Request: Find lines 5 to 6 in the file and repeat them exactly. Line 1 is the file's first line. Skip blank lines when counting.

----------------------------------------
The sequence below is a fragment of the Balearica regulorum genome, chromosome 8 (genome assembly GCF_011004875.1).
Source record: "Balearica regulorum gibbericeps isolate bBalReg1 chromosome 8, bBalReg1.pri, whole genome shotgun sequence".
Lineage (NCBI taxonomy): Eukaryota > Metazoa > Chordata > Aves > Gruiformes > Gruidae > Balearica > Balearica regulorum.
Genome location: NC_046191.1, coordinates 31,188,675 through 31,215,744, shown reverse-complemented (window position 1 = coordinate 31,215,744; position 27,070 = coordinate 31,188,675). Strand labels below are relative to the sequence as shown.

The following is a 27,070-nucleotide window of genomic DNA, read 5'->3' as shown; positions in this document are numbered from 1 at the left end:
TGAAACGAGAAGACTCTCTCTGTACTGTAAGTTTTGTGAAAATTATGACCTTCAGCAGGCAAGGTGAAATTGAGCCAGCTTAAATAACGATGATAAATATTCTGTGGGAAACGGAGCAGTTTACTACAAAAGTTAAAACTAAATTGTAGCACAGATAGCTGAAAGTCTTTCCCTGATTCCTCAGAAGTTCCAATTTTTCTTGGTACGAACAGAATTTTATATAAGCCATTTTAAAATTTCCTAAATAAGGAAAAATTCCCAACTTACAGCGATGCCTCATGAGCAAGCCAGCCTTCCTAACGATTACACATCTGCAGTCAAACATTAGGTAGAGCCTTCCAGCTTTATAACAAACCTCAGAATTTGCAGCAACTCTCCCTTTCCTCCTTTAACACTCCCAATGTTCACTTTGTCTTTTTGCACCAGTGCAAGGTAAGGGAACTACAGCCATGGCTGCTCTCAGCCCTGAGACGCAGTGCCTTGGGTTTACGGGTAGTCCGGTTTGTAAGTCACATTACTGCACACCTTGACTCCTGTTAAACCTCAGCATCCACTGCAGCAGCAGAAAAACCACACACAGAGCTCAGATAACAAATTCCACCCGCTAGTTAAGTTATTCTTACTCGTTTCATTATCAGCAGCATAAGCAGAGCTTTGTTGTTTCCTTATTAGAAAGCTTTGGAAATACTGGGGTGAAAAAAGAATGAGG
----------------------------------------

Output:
The following is a 27,070-nucleotide window of genomic DNA, read 5'->3' as shown; positions in this document are numbered from 1 at the left end:
TGAAACGAGAAGACTCTCTCTGTACTGTAAGTTTTGTGAAAATTATGACCTTCAGCAGGCAAGGTGAAATTGAGCCAGCTTAAATAACGATGATAAATATTCTGTGGGAAACGGAGCAGTTTACTACAAAAGTTAAAACTAAATTGTAGCACAGATAGCTGAAAGTCTTTCCCTGATTCCTCAGAAGTTCCAATTTTTCTTGGTACGAACAGAATTTTATATAAGCCATTTTAAAATTTCCTAAATAAGGAAAAATTCCCAACTTACAGCGATGCCTCATGAGCAAGCCAGCCTTCCTAACGATTACACATCTGCAGTCAAACATTAGGTAGAGCCTTCCAGCTTTATAACAAACCTCAGAATTTGCAGCAACTCTCCCTTTCCTCCTTTAACACTCCCAATGTTCACTTTGTCTTTTTGCACCAGTGCAAGGTAAGGGAACTACAGCCATGGCTGCTCTCAGCCCTGAGACGCAGTGCCTTGGGTTTACGGGTAGTCCGGTTTGTAAGTCACATTACTGCACACCTTGACTCCTGTTAAACCTCAGCATCCACTGCAGCAGCAGAAAAACCACACACAGAGCTCAGATAACAAATTCCACCCGCTAGTTAAGTTATTCTTACTCGTTTCATTATCAGCAGCATAAGCAGAGCTTTGTTGTTTCCTTATTAGAAAGCTTTGGAAATACTGGGGTGAAAAAAGAATGAGG